Monday, August 24, 2015

Naomi J. Williams

Naomi J. Williams was born in Japan and spoke no English until she was six years old. Her debut novel, Landfalls, is a fictionalized account of the 18th-century Lapérouse expedition.

From her Q & A with Henri Lipton at ZYZZYVA:

ZYZZYVA: You dedicate the novel to your grandmother, “who also loved maps.” How did your love of maps inform the strong sense of place in your writing? How many of the “landfalls” did you visit, if any, and how does visiting a place, or not visiting it, affect the way you write about it?

Naomi J. Williams: I’m so delighted you’ve mentioned my grandmother. She was Japanese, and one of my early memories is of sitting on the tatami floor in her tiny apartment in Fukuoka, a city in southern Japan, and poring over a map of the city. I remember being fascinated by the notion that you could have this logical, colorful paper representation of where you lived.

I’ve loved maps ever since, and indeed, the whole idea for Landfalls came from a misidentified antique map my husband bought for me about fifteen years ago. I tell that story in some detail in a recent blog post, but briefly, it’s a map from the LapĂ©rouse expedition, of Lituya Bay, Alaska, the setting for two chapters in the novel.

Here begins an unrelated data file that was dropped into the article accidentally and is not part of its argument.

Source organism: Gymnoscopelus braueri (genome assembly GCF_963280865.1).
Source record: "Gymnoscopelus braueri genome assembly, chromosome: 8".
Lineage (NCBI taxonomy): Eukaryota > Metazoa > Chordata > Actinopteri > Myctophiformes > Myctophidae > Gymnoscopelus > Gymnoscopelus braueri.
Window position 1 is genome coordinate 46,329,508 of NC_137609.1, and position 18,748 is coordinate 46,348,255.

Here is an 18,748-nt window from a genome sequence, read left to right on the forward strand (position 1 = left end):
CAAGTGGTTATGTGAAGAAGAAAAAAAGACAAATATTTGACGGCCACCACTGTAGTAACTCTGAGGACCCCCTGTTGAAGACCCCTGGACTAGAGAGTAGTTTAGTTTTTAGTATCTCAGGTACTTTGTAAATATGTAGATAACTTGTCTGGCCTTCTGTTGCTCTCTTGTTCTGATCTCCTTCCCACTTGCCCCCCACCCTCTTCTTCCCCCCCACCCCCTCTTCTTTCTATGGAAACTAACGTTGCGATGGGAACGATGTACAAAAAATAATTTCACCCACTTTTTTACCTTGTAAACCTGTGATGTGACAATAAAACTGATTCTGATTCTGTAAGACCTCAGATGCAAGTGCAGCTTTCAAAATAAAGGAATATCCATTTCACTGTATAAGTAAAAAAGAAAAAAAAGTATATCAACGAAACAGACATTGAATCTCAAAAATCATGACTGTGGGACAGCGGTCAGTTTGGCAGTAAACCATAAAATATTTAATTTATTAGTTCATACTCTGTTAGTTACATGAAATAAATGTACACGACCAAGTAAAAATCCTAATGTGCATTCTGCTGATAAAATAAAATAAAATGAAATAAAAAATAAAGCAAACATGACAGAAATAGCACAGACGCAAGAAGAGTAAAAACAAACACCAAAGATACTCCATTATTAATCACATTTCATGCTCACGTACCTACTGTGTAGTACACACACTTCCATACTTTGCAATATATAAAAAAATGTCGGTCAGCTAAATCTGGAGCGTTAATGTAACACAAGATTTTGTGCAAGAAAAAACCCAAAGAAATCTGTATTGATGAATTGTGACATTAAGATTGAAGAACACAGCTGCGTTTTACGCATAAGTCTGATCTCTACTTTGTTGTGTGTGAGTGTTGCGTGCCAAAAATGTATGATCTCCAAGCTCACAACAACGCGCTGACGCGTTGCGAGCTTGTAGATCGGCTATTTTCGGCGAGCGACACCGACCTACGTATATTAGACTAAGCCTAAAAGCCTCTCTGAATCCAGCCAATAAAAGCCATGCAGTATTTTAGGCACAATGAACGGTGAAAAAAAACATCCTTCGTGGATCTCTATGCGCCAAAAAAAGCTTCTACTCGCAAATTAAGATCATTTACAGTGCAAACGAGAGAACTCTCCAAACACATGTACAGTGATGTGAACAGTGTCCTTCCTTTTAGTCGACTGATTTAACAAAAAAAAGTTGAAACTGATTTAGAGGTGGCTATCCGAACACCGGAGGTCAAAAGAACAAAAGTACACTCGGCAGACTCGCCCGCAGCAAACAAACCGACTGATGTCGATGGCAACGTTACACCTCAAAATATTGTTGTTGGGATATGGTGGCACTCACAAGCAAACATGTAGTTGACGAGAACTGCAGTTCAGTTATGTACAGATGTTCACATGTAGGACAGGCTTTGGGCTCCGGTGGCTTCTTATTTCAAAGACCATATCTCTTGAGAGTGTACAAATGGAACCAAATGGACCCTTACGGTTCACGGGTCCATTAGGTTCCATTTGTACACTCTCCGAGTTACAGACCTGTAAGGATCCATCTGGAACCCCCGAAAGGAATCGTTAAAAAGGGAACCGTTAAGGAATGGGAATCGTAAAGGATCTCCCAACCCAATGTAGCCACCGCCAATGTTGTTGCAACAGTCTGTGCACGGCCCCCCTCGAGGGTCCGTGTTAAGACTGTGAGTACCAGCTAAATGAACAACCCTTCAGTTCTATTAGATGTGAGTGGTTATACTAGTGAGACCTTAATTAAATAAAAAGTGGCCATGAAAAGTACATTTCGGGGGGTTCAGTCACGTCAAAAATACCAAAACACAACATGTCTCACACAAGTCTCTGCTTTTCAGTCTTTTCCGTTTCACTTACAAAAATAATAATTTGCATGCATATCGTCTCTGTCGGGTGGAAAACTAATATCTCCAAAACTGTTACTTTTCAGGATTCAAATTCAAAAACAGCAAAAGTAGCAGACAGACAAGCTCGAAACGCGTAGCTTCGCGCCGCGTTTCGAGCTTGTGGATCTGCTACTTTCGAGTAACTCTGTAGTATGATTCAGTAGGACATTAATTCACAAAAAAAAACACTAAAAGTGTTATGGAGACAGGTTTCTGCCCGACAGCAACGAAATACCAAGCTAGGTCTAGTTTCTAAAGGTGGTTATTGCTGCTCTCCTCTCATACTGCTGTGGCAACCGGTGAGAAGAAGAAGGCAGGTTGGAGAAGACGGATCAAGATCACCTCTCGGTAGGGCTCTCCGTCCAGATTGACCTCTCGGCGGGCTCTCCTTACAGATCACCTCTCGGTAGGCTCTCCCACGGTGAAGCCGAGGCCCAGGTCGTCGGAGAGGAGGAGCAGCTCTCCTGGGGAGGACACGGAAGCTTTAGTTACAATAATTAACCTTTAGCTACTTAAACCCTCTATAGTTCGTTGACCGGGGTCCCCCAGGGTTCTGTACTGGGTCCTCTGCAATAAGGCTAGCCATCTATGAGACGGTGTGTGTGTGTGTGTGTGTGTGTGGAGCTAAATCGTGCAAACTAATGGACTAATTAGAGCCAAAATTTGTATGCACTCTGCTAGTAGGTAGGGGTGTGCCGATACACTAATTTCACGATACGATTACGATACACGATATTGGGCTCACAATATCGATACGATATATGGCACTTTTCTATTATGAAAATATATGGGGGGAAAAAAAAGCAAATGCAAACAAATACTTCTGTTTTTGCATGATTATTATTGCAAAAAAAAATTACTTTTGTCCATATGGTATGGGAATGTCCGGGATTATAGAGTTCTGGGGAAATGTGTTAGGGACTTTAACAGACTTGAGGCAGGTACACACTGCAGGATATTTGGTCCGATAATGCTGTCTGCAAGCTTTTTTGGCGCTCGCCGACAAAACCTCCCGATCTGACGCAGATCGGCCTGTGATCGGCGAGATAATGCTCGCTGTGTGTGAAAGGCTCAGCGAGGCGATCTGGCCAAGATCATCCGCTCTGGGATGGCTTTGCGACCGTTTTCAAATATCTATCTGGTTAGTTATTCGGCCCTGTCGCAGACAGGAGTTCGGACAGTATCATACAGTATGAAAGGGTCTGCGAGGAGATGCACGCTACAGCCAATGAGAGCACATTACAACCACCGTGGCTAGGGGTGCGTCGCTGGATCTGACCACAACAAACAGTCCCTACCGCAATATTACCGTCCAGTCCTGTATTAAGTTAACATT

Maps were very important in the research and writing for this book. I was able to visit only a few of the places that appear in the novel—Monterey, California; Paris; Albi in the south of France—that’s about it. So I relied heavily on maps, both paper maps and online maps. The chapter that required the most in that regard was “Dispatches,” which describes a trip across Russia. I spent hours poring over Google Maps and wandering around in Street View to get a sense of the landscape.

I think it’s always better to visit a place in real life, if you can. One of the first people to read parts of this book was...[read on]
Visit Naomi J. Williams's website.

The Page 69 Test: Landfalls.

Writers Read: Naomi J. Williams.

--Marshal Zeringue